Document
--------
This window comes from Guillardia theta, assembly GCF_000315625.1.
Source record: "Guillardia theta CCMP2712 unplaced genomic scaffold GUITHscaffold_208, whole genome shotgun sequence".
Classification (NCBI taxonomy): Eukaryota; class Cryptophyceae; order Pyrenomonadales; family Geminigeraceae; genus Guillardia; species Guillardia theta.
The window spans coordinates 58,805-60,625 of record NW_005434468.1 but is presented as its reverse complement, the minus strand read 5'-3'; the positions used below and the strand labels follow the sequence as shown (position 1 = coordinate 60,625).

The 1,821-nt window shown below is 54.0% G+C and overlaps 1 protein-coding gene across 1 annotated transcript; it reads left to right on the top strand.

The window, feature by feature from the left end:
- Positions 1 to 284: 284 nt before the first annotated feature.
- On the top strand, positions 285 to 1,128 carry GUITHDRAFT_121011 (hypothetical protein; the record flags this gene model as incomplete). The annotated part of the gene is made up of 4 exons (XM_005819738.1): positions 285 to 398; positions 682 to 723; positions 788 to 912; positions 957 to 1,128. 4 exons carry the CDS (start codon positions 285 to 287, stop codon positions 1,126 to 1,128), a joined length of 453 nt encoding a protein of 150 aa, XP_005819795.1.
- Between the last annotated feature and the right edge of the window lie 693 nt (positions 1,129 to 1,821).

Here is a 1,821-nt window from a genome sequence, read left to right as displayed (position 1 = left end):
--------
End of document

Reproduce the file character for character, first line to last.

This window comes from Guillardia theta, assembly GCF_000315625.1.
Source record: "Guillardia theta CCMP2712 unplaced genomic scaffold GUITHscaffold_208, whole genome shotgun sequence".
Classification (NCBI taxonomy): Eukaryota; class Cryptophyceae; order Pyrenomonadales; family Geminigeraceae; genus Guillardia; species Guillardia theta.
The window spans coordinates 58,805-60,625 of record NW_005434468.1 but is presented as its reverse complement, the minus strand read 5'-3'; the positions used below and the strand labels follow the sequence as shown (position 1 = coordinate 60,625).

The 1,821-nt window shown below is 54.0% G+C and overlaps 1 protein-coding gene across 1 annotated transcript; it reads left to right on the top strand.

The window, feature by feature from the left end:
- Positions 1 to 284: 284 nt before the first annotated feature.
- On the top strand, positions 285 to 1,128 carry GUITHDRAFT_121011 (hypothetical protein; the record flags this gene model as incomplete). The annotated part of the gene is made up of 4 exons (XM_005819738.1): positions 285 to 398; positions 682 to 723; positions 788 to 912; positions 957 to 1,128. 4 exons carry the CDS (start codon positions 285 to 287, stop codon positions 1,126 to 1,128), a joined length of 453 nt encoding a protein of 150 aa, XP_005819795.1.
- Between the last annotated feature and the right edge of the window lie 693 nt (positions 1,129 to 1,821).

Here is a 1,821-nt window from a genome sequence, read left to right as displayed (position 1 = left end):